Contents of the blog

Introduction to the blog

Basic topology with examples

Applications to computer vision

A plan of potential future posts

  • Many types of graphs: combinatorial, topological, metric
  • Homeomorphism is a topological equivalence of shapes
  • Homotopy equivalence is like a continuous deformation
  • Betti numbers are robust numerical descriptors of shapes
  • Delaunay triangulation is a mesh on a finite sample of data
  • Alpha-complexes represent offsets of a sample at all scales
  • Persistent homology is a summary of data filtered at all scales
  • Persistent homology is a stable descriptor of noisy raw data
  • Union-find structure for 0-dimensional persistent homology
  • Computing persistent 1-dimensional homology for 2D clouds
  • Fast and robust algorithm to count holes in noisy 2D clouds

Motivation: a few reasons to start the blog

I was inspired by the excellent posts of Prof Gunnar Carlsson at the Ayasdi blog. My blog will contain a bit more technical details, especially on specific applications. My past research was in pure mathematics: geometric topology, non-commutative algebra, graphs, singularities.

However, in the academic year 2014-2015 I am on research leave in the Computer Vision group at Microsoft Research Cambridge, UK. Here is a short list of reasons to start this blog:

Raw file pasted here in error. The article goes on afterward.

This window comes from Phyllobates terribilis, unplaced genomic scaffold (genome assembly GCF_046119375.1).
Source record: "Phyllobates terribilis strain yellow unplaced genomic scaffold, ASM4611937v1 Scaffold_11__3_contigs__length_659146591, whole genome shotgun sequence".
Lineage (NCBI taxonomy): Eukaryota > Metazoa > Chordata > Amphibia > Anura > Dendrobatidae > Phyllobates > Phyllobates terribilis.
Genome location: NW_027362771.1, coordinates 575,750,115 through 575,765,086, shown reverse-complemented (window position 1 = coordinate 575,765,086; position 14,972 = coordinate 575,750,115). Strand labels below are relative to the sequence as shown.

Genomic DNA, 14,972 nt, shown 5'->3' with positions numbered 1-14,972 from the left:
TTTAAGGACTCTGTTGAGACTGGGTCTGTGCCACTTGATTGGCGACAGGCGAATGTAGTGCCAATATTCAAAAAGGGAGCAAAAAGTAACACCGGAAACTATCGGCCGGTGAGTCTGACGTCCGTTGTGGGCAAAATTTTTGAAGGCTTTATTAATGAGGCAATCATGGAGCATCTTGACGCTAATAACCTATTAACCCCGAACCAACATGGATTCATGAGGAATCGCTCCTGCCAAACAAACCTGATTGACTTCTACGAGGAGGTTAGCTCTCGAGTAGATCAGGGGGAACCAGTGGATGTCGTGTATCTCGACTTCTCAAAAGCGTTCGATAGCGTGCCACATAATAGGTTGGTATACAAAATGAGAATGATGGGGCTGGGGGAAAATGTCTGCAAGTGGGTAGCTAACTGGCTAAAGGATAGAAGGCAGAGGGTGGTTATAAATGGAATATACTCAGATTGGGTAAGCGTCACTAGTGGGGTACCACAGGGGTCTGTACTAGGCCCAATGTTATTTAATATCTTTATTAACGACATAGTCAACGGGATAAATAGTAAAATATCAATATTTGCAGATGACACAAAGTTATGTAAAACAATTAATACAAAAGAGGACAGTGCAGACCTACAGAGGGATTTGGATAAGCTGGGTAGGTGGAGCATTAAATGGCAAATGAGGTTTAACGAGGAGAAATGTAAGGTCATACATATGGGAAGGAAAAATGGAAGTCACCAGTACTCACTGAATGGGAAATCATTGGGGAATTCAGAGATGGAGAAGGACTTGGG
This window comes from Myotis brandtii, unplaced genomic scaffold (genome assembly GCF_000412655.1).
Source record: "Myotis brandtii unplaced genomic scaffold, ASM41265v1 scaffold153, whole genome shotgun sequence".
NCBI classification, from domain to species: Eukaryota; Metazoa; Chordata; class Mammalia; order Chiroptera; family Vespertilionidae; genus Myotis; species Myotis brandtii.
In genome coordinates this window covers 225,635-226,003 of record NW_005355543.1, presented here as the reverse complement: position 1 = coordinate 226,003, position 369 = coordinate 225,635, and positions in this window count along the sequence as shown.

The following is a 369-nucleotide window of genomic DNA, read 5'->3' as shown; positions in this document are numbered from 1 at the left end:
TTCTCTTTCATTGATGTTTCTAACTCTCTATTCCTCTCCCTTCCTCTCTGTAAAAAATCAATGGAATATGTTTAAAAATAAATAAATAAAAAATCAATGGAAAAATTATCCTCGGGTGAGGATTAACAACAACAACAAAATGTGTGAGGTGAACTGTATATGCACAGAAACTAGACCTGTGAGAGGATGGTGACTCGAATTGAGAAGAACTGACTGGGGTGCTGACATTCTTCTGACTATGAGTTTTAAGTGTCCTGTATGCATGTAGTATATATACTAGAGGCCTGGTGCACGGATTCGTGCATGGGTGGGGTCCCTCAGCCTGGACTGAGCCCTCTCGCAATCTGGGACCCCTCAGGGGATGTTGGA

• promote topological data analysis in academia and industry
  • present key concepts and results for new students and experts
    in related areas: computer vision, machine learning, statistics
  • collect helpful references to surveys, tutorials and software
  • initiate an introductory book in collaboration with colleagues.

Comments and suggestions are welcome!

Topological Data Analysis is a hot research area. New ideas will certainly emerge in the future. Current frameworks may also change since the theory is still being developed.

Hence I would appreciate suggestions from experts. If you don’t have your own blog and would like to explain your work in simple terms, then you are welcome as a guest blogger! You may also wish to add your book, survey or software to the list of references below.

Those who are new to this area, for example PhD students, could also help by letting me know which concepts deserve a separate post with more clarifications and examples. You may solve exercises at the end of every post and submit brief solutions or new questions in your comments. Your contributions will be highly appreciated.

For posting comments, an e-mail (not to be published) and a correct captcha are required only to filter our spammers. Anonymous e-mails are ok. Mine is vitaliy.kurlin(at)

References to books and surveys

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